Sonoma County Conservation Council has announced that Sonoma Valley resident Norman Gilroy will be honored with a Lifetime Achievement Award for his dedication and action in in support of environmental, planning and conservation work in the Valley and Sonoma County.
Gilroy, trained as an architect in England, formed his first architectural office after moving a Willis Polk house from Franklin Street in San Francisco to Belvedere, where it still stands proudly on the waterfront.
“After decades of experience as an architect and planner, leading projects from design to completion, Norman has a brilliant capacity for synthesis of concepts and finding breakthrough solutions to complex issues,” reads the award letter. “He is a team player who can gracefully bring people together by focusing on common goals and long-term impacts.”
In private practice in the 70’s, Gilroy worked in his Land-use Planning capacity to reclaim the worked-out quarry where Larkspur Landing now stands on the bay in Larkspur. As a part of the Master Plan, he negotiated the location for the Golden Gate Ferry terminal that connects Marin County with San Francisco and planned for the rail connection that is now a part of the SMART network in Marin and Sonoma Counties.
For 35 years, Gilroy served as President of The Institute for the Human Environment, anon-profit focused on international environmental problem solving. The Institute focused on bringing communities with specific problems together with other communities or planners who had solved a similar problem to share information and adaptive solutions.
In his retirement to Sonoma County, Gilroy was appointed to the Sonoma Valley Citizens Advisory Commission, where he worked for nine years to bring awareness of conservation and environmental and community issues to projects in the Sonoma Valley.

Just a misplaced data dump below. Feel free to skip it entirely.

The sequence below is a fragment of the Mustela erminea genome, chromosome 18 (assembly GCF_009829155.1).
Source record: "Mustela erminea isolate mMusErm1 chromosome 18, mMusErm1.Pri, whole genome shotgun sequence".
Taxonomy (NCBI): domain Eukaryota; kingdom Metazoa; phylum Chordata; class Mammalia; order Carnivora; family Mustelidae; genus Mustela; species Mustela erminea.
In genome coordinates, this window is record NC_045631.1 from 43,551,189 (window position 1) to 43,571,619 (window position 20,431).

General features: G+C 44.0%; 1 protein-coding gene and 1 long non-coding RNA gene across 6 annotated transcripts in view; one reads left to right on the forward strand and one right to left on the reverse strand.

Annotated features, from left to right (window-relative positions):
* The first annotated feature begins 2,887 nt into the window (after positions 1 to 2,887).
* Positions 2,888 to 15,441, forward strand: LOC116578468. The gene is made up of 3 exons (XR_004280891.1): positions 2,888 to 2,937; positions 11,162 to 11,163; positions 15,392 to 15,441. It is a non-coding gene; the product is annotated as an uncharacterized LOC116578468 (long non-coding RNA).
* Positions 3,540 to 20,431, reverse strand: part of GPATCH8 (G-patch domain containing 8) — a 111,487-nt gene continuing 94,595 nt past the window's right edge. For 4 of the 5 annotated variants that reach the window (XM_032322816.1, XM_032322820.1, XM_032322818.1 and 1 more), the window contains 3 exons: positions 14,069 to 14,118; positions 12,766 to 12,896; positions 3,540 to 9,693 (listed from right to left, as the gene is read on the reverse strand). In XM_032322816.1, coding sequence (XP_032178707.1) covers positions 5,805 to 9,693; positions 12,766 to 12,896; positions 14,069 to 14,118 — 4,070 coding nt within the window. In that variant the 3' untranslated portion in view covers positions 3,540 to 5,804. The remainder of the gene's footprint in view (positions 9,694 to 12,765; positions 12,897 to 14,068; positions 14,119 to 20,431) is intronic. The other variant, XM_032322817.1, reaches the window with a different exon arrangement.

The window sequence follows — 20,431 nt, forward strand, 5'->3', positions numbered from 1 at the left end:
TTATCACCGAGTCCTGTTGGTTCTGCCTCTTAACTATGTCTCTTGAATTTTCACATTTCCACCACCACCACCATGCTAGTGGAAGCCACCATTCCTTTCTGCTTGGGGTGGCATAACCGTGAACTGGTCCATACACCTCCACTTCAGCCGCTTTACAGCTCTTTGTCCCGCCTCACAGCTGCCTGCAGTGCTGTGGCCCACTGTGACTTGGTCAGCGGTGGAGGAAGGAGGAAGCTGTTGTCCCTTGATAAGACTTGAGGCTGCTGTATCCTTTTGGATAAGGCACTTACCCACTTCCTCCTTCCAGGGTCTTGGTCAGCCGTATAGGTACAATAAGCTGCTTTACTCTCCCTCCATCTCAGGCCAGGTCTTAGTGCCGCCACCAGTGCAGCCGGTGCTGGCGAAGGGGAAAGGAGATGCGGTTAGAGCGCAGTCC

Recently, he worked with community members to change the trajectory of a large new warehouse at 8th Street and Hwy 121 which would have had hundreds of Amazon delivery trucks into and out of the warehouse every day, all day, year round.
Four years ago he formed Mobilize Sonoma and persuaded the SMART Board that storing tankers loaded with LPG in the Schellville area was not a good idea due to the unstable soils under the site and the threat of disastrous explosions and fires.
Today Gilroy continues his community planning and environmental work with local advocacy for the disposition of the Sonoma Developmental Center. He was one of the community members who submitted the Next 100 Years Plan, a community centered proposal, to the State.
That plan includes a development plan and financial plan centered on an Independent Special District to develop affordable housing and give the people of the Valley a voice in their own future. Like many of his projects, this is a far reaching, practical plan — some people say a pipe-dream. But the tenacity and creativity that led to this award is exactly what is needed for the Sonoma Developmental Center.
The award ceremony, sponsored by Sonoma Conservation Council, will take place on Wednesday, December 6, 5-8pm, at the Sebastopol Grange, 6000 Sebastopol Avenue/Hwy 12.
Tickets for the program, which includes dinner, the award presentations and music from the group Take Yer Medicine, can be purchased at the door with check or cash.